Difficult doesn't mean impossible, you want to buy a micro USB with Rew so go ahead, it's not really expensive. In my case this way helped me a lot with the possibilities offered by a DSP for corrections but without any correction tool what is the use of having REW ... Anyway, listening will always be the confirmation of success or not.
    Music is emotion.

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    Are there measurement microphone versions of USB mics? I've only seen cardioid mics targeted at podcasting and Zoom meetings rather than the flat response omni capsules needed for acoustic measurements. That said a very serviceable mic and mic pre/amp audio interface combo can easily be found on eBay for under $200.

    Quote Originally Posted by macsic View Post
    Hi,
    Difficult doesn't mean impossible, you want to buy a micro USB with Rew so go ahead, it's not really expensive. ...

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    Quote Originally Posted by Riley Casey View Post
    Are there measurement microphone versions of USB mics? I've only seen cardioid mics targeted at podcasting and Zoom meetings rather than the flat response omni capsules needed for acoustic measurements. That said a very serviceable mic and mic pre/amp audio interface combo can easily be found on eBay for under $200.
    at budget https://www.amazon.com/gp/product/B0...0e894f38f2fbd7

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    THANKS

    for your answers
    yes I will try, I already have de db meter, a I want to experiment with rew too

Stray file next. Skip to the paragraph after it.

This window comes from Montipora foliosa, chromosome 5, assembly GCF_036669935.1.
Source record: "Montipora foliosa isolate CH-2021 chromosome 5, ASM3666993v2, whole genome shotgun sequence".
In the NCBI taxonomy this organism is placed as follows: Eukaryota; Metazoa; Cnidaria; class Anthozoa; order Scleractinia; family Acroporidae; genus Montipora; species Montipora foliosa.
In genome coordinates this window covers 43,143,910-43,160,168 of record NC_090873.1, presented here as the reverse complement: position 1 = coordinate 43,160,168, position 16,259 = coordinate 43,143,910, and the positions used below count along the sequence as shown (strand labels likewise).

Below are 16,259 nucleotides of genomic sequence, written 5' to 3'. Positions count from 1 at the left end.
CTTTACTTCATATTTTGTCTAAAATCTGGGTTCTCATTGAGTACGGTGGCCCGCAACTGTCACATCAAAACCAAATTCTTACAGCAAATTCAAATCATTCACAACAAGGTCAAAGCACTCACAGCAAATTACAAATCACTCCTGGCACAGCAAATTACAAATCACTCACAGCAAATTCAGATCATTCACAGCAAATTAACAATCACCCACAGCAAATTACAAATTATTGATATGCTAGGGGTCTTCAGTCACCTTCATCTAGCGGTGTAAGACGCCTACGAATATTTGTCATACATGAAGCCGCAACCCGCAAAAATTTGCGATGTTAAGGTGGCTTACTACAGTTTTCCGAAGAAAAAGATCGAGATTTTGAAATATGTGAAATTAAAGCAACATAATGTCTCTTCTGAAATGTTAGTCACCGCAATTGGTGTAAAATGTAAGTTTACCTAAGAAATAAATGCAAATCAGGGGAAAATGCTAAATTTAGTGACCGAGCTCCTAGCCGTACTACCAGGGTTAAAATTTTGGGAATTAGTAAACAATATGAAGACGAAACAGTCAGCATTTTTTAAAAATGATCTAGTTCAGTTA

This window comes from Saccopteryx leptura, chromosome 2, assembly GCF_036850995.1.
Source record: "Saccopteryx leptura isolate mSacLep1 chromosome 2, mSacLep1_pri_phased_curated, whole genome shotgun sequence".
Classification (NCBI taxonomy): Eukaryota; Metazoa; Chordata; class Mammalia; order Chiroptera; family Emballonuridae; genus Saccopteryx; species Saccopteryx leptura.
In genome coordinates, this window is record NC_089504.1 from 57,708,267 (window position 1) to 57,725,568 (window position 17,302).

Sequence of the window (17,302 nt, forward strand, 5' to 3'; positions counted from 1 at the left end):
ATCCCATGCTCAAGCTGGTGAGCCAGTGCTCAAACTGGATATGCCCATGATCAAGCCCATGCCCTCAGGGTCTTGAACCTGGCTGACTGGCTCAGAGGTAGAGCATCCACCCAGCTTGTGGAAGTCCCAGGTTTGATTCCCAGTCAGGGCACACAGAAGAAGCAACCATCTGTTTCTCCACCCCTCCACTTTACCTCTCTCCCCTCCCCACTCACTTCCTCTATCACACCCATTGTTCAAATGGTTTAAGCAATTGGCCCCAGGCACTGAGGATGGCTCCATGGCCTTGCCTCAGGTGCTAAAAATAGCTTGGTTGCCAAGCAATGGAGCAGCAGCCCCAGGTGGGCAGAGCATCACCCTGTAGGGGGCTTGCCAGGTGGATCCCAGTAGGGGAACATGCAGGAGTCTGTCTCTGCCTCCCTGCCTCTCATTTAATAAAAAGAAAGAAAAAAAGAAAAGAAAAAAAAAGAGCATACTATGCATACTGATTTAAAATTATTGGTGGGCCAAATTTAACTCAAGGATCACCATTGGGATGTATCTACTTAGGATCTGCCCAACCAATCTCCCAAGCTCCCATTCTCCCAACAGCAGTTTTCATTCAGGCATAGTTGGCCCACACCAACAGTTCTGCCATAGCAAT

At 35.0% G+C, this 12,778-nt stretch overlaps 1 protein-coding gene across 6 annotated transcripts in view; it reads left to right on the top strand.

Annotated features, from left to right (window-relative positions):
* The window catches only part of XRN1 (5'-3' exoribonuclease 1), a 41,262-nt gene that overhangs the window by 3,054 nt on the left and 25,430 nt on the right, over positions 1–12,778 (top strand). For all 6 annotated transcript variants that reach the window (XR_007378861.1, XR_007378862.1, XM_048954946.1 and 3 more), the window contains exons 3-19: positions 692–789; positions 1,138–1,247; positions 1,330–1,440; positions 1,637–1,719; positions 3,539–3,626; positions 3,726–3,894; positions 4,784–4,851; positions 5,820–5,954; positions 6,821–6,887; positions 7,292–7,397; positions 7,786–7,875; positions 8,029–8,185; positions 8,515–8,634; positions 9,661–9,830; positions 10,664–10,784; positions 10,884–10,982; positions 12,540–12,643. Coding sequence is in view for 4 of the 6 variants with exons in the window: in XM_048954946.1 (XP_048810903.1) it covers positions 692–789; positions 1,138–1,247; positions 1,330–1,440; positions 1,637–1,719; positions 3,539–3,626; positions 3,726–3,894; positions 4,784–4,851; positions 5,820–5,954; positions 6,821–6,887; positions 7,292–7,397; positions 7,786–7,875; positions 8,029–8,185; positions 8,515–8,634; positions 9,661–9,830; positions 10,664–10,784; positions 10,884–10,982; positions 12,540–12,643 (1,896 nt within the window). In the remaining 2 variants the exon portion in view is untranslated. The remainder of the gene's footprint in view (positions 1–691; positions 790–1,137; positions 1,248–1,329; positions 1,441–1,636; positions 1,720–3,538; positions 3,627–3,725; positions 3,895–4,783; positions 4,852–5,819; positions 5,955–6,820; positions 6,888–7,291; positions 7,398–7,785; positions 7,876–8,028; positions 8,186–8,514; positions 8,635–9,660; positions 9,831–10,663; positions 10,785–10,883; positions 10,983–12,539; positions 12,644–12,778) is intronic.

what I need to do with db meter, I supose that with pink noise adjust de db of each driver, bass and misd needs to have same db ?

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    This is the dbmeter that I have
    Name:  WhatsApp Image 2021-08-09 at 17.08.14.jpeg
Views: 189
Size:  64.8 KB

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    I need to try to check this but, the 2446j driver is 100w at 500hz , 150w at 1000 hz
    if the hafler amplifier is 100w at 8 ohm, is like 50w at 16ohm, porbably is not enough ro handle the driver plus passive crossover plus 20w tweeter ?

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    An SPL Meter will tell you how loud the loudest sound is not the overall level of the passband in question. The most cost effective way to get useful level information about the passband would be an RTA app for a smart phone. Not a substitute for real measurement software but much more useful than an SPL meter.


    Quote Originally Posted by Eduardocastrejo View Post
    This is the dbmeter that I have
    Name:  WhatsApp Image 2021-08-09 at 17.08.14.jpeg
Views: 189
Size:  64.8 KB

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    Member macsic's Avatar
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    Quote Originally Posted by Riley Casey View Post
    An SPL Meter will tell you how loud the loudest sound is not the overall level of the passband in question. The most cost effective way to get useful level information about the passband would be an RTA app for a smart phone. Not a substitute for real measurement software but much more useful than an SPL meter.